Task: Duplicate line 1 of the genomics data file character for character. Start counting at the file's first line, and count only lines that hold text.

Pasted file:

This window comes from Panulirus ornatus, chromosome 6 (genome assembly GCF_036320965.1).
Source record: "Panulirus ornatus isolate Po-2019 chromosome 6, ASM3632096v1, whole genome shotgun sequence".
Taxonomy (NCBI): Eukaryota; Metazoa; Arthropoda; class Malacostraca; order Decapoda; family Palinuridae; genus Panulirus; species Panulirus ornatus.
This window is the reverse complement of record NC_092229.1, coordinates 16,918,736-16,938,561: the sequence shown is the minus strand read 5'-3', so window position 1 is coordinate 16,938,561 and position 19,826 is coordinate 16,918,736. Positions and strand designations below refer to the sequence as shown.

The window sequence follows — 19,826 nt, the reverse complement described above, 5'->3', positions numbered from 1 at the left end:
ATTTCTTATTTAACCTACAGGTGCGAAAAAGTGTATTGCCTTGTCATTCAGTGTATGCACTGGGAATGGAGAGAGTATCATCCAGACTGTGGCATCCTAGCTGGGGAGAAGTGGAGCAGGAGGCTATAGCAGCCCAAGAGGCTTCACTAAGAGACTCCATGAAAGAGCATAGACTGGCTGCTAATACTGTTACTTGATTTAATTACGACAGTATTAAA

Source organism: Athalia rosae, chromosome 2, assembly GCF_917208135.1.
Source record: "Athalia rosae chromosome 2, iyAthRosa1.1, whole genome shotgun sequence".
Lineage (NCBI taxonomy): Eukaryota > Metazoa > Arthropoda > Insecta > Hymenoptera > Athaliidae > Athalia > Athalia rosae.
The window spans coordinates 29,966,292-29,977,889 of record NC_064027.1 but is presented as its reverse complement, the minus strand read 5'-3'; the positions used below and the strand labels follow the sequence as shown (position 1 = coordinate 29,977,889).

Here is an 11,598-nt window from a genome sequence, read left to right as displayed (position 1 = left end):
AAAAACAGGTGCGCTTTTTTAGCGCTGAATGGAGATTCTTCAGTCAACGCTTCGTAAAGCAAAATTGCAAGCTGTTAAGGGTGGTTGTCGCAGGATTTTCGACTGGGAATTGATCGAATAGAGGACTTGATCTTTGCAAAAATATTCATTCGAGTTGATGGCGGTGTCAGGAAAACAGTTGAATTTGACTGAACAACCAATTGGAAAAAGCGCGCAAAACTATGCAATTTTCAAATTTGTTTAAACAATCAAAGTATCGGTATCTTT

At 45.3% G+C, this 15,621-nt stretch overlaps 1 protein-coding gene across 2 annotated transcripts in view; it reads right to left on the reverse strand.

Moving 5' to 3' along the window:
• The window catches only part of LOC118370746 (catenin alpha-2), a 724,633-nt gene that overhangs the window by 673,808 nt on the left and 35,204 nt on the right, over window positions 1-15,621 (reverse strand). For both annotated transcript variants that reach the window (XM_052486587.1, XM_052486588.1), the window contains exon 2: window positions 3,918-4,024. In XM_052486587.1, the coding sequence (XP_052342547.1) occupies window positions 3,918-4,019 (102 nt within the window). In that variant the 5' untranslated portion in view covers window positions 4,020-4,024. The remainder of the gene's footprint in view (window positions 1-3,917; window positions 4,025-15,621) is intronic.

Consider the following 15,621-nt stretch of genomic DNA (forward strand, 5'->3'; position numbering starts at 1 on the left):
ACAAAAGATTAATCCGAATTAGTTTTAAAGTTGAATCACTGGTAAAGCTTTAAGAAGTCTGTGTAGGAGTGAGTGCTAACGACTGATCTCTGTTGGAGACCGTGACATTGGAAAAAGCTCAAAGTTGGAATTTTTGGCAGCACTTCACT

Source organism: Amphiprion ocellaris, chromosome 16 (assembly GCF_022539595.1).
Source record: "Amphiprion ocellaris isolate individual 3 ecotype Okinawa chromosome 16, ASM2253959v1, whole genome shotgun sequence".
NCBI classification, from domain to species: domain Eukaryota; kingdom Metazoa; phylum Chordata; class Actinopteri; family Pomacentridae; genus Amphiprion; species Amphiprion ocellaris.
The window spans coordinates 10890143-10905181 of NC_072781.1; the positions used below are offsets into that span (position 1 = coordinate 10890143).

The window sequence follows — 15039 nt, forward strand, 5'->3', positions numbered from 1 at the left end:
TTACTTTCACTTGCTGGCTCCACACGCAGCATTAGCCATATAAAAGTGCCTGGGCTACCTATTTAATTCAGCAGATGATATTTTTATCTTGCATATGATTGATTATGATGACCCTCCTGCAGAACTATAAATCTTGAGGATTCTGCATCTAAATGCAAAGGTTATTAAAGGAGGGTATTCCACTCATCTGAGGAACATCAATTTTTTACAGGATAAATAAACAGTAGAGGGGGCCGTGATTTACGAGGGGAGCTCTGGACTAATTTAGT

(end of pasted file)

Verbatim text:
This window comes from Panulirus ornatus, chromosome 6 (genome assembly GCF_036320965.1).